Ok, I can hear the response already. “Capable adults”? “Choosing their choices?” Yes, this might be hard for some people to read and wrap their minds around. For almost all of time, sex work has been tried to be abolished and looked at as victims. However many forces are causing these perceptions to change, and the biggest reason is the sex workers themselves. More research from New York and other big sex markets here.

I did not know before reading this book, but apparently there are many, many sex worker empowerment organizations that are seeking to classify sex work as any other kind of work. Rather than feel shamed or victimized, these women and men are taking steps to legitimize their work. Already many countries have legalized sex work, and in those countries many benefits have occurred becauseĀ of it being legal.

I am not here to debate if sex work should be allowed or not. It is never my intention to say something should be or should not be. I am simply sharing the reality that sex workers are changing the opinion of this profession on a global scale. Already UNICEF/UN have recognized the right of sex workers to self determine their work, and reflect this in legal documents.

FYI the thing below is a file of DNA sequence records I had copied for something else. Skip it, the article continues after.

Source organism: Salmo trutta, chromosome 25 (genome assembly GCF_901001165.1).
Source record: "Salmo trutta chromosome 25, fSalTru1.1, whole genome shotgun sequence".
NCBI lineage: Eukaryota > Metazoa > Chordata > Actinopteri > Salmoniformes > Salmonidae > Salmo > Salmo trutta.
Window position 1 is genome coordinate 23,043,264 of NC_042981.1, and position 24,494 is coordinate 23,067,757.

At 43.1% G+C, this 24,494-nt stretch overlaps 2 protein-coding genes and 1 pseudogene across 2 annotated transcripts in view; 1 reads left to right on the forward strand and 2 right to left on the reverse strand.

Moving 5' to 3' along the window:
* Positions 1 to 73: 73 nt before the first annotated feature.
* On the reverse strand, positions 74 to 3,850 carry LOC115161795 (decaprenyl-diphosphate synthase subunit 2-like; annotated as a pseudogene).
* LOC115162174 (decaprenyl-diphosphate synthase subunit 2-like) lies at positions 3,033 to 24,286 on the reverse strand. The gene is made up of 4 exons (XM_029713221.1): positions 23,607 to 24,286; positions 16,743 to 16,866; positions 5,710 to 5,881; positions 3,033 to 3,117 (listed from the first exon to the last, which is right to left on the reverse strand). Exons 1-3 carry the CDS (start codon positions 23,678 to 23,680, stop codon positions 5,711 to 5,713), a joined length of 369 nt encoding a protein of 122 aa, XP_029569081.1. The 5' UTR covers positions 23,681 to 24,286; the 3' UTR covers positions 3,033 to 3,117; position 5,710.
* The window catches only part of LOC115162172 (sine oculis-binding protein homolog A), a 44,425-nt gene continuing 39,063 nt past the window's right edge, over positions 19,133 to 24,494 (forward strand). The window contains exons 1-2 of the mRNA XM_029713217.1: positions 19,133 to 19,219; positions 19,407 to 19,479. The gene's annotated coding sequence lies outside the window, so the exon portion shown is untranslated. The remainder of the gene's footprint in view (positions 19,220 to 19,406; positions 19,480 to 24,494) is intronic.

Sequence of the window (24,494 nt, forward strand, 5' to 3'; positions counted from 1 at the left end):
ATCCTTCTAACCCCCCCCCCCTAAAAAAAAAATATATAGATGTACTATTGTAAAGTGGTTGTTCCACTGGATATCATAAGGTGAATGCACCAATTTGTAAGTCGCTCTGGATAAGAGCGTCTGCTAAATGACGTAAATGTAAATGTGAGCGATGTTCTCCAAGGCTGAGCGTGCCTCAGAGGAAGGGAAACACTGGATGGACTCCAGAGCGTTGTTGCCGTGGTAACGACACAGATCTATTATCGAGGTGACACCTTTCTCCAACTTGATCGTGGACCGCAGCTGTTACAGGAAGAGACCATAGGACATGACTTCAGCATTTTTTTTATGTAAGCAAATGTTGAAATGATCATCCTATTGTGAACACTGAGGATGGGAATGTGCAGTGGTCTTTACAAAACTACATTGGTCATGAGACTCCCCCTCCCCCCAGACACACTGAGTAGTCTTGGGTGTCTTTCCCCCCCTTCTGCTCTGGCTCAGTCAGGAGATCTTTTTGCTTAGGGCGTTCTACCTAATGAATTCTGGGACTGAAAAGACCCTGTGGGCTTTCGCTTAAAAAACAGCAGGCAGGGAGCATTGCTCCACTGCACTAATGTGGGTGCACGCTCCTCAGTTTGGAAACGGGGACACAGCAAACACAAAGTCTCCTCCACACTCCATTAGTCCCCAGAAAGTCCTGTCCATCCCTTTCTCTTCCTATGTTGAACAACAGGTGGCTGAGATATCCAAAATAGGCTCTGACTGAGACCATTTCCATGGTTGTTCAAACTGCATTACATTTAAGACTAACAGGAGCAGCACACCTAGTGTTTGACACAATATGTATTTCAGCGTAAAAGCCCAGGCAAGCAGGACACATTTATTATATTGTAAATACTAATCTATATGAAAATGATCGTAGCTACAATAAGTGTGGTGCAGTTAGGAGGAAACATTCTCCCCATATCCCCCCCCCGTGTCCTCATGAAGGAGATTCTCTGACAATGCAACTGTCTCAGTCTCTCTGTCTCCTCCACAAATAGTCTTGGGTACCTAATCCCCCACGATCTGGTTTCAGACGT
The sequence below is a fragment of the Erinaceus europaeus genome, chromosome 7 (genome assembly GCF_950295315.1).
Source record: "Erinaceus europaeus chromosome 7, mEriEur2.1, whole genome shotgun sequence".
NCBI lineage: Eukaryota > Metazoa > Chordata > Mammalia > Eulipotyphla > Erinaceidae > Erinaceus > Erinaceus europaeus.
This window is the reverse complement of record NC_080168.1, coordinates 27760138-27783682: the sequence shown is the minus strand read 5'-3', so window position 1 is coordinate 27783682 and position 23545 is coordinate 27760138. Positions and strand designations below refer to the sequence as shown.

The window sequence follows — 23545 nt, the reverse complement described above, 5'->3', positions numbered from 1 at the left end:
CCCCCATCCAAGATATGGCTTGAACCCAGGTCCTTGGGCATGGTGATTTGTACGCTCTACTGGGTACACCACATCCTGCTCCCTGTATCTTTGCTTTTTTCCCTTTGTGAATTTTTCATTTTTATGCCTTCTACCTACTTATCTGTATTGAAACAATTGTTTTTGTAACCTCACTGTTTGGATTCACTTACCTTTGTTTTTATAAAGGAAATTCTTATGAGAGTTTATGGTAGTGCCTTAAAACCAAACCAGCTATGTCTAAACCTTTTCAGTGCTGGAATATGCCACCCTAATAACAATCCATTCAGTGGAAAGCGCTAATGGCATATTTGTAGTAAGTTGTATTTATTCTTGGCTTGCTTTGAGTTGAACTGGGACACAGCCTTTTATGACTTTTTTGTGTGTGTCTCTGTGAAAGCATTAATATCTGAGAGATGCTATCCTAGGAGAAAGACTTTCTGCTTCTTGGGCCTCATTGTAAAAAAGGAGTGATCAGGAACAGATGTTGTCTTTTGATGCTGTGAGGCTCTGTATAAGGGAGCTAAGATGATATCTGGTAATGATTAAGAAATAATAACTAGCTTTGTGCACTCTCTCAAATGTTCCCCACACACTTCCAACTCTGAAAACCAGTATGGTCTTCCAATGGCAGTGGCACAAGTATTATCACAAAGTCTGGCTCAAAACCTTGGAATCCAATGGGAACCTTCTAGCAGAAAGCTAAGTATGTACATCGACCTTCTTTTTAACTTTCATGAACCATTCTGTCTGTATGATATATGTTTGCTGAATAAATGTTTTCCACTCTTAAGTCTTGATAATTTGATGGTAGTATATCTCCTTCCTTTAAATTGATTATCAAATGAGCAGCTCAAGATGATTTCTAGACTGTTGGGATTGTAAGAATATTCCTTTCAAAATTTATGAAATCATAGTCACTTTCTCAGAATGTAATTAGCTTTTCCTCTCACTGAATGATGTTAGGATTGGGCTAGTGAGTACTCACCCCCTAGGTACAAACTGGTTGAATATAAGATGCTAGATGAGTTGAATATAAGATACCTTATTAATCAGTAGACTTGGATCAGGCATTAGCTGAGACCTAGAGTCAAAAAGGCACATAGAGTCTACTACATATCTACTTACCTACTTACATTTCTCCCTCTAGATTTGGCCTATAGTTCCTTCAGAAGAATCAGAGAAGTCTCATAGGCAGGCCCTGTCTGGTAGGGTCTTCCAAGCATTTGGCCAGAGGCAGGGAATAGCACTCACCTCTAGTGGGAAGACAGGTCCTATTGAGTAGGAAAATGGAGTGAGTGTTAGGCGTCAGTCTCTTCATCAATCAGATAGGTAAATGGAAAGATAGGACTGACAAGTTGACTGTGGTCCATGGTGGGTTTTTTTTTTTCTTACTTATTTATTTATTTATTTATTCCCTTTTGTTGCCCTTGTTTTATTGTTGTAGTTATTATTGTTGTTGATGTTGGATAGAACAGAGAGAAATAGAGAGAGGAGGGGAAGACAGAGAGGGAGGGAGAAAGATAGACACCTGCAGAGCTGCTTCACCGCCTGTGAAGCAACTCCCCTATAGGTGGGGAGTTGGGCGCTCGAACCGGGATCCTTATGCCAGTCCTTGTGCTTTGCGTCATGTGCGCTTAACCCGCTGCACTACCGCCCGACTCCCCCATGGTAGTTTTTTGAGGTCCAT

Of course not everyone believes that sex workers can legitimately choose sex work. Surprisingly some feminists view sex work as oppression and the result of male influence. Again I am not here to debate the merits of these points of view. It is interesting however that when sex workers have the chance to leave the profession due to having the financial ability to leave, they often stay. Often sex workers recruit others, or open their own brothels because they say it is a great opportunity.

What about the abuse that happens with sex work? The drug use and other things? Yes, that does happen and it also happens in other industries as well. Do we close those businesses down because of this? This is not me saying this, but another excerpt from the book. Almost every objection to sex work is responded to, and with facts and figures and the sex workers own voice.

There is so much to say about what is in the book. For example the concern about child sex workers. Of course this is a concern, but we find many surprises. For example, the UN had a report on child sex abuse that estimated 40,000 in a country, but then we find out in small print that the majority of the ages ranged from 12-25. I don’t know about you, but anyone over 18 isn’t a child, and if that is the majority, how can that report be called “child” sex abuse.

The problem is that so much of what we understand in the general media about sex work is really ignorant. It really only reflects a very small amount of real data. While I don’t claim that one book can make us an expert, this book clearly showed that many things that we might believe are lies or exaggerations. Plenty of academic and real facts to back up what is said.

So what is the downside of this book? At times it might overwhelm some people with the big words, but even if you don’t understand everything, there is a great deal to learn. I promise you if you read this book, you won’t think the same about sex workers.